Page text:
My gran-grandparents from mom’s side were still alive then and lived in Los Pessos. I remember the deserted town that at midday seemed endless. I used to see all the time a few donkeys galloping away on the dusty roads whenever they saw coyotes approaching.
Definitely, when I was a child there were things that I didn’t know or understand. Like for instance why my grand-grandpa was mean and tempered. He’d give me to eat bitter apples to see me getting hook-nosed. He almost threw me out of the house when I called him “an old wrench”.
He was as bad as a rabid mule. Don’t get discouraged because of these unflattering remarks. My family was an honorable family claiming on official documents “respectable roots that originated on 1765, when the first Irish families got deported to the New Land. Those roots were pure Irish, with no recorded mixed blood until 1901 when an Irish woman from the clan married a Hollandaise merchant named Van Dam.
Those roots had nothing to do with Los Pessos. My grand-grandparents bought a house there during the depression. Grand-grandpa joked that the price of the house was at those times on a par with a good bottle of whiskey price.
The house was sited next to a pub. At night you could see dozen of cowboys cleaning their throat with cold beer stirred together with tequila shots.
Sometimes before I went to sleep I could see a beautiful woman that grand-grandpa would call “the Blond Harlot” getting in and out of the pub. Most of the time she was dressed in black, with a low cut silk blouse and a short skirt - so short that I could see her panties - and wearing high hills shoes that made her look like she was stepping on hot coals.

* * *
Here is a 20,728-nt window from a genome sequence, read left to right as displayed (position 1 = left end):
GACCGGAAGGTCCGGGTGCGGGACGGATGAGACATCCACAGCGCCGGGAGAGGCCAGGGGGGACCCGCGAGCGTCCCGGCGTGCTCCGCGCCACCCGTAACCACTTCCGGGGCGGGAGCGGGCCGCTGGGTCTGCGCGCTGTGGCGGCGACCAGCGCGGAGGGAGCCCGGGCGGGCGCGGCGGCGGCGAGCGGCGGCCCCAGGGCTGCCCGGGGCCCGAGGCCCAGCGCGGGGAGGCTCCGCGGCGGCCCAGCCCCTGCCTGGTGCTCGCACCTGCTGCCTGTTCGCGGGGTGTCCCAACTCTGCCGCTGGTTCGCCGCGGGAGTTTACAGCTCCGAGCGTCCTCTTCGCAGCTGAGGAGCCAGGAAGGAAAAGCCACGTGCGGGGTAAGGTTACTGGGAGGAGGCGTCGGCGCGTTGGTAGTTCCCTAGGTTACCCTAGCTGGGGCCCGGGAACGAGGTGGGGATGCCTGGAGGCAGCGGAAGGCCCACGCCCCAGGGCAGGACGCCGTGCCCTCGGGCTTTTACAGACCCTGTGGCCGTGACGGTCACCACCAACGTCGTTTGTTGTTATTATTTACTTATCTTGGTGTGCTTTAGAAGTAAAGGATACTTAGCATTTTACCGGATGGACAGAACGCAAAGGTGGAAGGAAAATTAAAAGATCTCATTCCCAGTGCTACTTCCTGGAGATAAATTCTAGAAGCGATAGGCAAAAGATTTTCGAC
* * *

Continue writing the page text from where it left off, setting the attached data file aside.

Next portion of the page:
The warm breeze in the evening made me feel better than the midday hot wind. Then the warm breeze faded away to get replaced by a sandy wind. Within minutes the town got deserted. It was like the whole thing that used to move around would retire to rest. No more voices or laughs or curses: lights of the pub and houses around would gently go to sleep under blinds and rags.
I forgot to tell you that the reason mom would bring me there to live with my grand-grandparents for a month or so was to learn Spanish: “Not many people on Earth are lucky to have grand-grandparents” she’d say. ”Also your grand-grandpa saw plenty of gallant happenings in his life and knew how to steer clear of danger. He could tell you interesting stories. People that are ninety years old know two times more stories than people that are forty five years old”.
Very soon as I got there I realized that grand-grandpa had an advanced rheumatoid arthritis. He could barely walk ten steps using his silver cane he bought from Britain in 1930. The housekeeper would clean it every day to keep it shiny. The handgrip was emblazoned with a crown encircling an airplane. “I was born a pilot” he’d say. “I’m now a relic emblazoned on this cane”.